Ruth Davidson has insisted there is no “contradiction whatsoever” between her desire to be First Minister of Scotland and her ruling out ever becoming Prime Minister because of the impact it would have on her mental health.
The Scottish Conservative leader said she felt a “compulsion” to open up about her struggles with mental illness, having revealed recently she had self-harmed while at university.
She was diagnosed with clinical depression when she was a student and said: “I think if I ever walked off the stage, many years from now I hope, and I had never ever let anybody know, I would feel like I had sort of failed people because it would have made such a difference to me when I was 18 to have heard anyone talk about this and nobody did back then.”
She spoke about her mental health problems at an event in Edinburgh.
It came just days after she ruled out ever standing to be Prime Minister, telling The Sunday Times: “I value my relationship and my mental health too much for it. I will not be a candidate.”
The event also coincided with the launch of Ms Davidson’s first book Yes She Can, for which the former journalist interviewed a number of inspirational women.
She said she had wanted to speak about her mental health “for a while”, Ms Davidson added: “When the book came along it was a way that I could.
“And it’s a really odd thing to explain, but it did feel a little bit like a compulsion.”
After being diagnosed with depression, she said the treatment she was given consisted of “here’s some pills”, adding that when she went back to complain she was feeling worse her dosage was upped.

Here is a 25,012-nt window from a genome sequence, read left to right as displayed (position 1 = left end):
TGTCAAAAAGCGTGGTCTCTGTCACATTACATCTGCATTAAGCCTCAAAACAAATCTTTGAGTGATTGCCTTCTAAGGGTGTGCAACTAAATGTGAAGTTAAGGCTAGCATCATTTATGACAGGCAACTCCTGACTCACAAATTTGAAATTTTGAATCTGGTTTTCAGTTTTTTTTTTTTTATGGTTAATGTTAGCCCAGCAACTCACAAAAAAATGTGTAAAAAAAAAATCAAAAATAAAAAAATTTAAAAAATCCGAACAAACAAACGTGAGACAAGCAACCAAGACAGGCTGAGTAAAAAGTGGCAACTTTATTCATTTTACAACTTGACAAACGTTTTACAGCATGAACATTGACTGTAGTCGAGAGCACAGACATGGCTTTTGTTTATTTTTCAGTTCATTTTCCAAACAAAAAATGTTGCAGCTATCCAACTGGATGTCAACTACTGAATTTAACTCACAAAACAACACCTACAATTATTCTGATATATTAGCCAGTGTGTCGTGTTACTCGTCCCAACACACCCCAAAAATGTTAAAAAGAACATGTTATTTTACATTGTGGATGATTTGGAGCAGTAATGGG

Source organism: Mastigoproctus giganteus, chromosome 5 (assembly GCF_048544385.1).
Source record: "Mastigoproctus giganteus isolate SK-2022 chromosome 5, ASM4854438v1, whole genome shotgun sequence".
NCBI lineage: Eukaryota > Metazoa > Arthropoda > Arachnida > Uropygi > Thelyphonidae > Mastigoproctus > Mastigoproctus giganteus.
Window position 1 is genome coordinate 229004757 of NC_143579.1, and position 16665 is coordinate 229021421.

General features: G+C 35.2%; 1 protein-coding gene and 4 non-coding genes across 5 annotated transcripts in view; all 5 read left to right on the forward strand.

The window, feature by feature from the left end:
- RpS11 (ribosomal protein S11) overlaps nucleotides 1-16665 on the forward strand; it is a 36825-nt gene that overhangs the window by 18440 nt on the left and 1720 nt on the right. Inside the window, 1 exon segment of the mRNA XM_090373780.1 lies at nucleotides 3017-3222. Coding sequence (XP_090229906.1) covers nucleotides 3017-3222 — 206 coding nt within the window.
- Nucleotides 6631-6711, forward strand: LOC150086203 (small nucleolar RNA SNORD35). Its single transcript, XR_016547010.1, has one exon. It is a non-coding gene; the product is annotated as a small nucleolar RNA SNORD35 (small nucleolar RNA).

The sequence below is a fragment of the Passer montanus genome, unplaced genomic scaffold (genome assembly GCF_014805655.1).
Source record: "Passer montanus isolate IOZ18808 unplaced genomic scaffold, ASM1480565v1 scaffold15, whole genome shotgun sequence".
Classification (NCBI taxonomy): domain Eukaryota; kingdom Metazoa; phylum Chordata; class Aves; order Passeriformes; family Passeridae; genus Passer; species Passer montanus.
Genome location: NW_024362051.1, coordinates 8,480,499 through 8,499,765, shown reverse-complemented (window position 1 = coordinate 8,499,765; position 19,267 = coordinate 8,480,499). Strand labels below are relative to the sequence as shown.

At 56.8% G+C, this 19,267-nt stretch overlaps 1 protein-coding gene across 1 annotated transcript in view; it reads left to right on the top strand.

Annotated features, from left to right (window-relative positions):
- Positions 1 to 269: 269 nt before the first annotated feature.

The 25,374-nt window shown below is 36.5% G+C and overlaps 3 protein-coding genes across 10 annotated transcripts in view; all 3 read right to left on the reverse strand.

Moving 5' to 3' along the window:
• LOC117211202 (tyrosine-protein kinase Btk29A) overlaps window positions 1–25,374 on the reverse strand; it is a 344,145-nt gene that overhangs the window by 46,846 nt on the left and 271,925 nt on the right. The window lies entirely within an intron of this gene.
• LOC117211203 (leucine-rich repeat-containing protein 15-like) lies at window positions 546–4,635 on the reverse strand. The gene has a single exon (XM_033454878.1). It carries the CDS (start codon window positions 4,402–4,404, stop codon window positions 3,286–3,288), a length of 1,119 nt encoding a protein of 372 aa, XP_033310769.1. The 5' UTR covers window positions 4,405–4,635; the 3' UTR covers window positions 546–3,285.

She now turns to “structure, exercise, forward momentum” when feeling anxious as she made clear her mental health problems do not prevent her from wanting Nicola Sturgeon’s job.
Ms Davidson said: “I’ve got a big job I want to do. It’s right here in Edinburgh, it’s at Bute House.
“I live three-and-a-half miles from Bute House, I’m the MSP for Bute House. I want to be the MSP in Bute House.
“Scotland is my home. I am of this place and I am intensely ambitious for my country and intensely ambitious for my party, and I’m intensely ambitious for what we can do in politics in Scotland if we are not squabbling about the constitution all the bloody time.
“I don’t see a contradiction whatsoever. I’m incredibly privileged, I get to see behind the door of Number 10 Downing Street and I don’t want it. What I want is here.
“That’s where my life is, that’s where my family is, that’s where my future is.”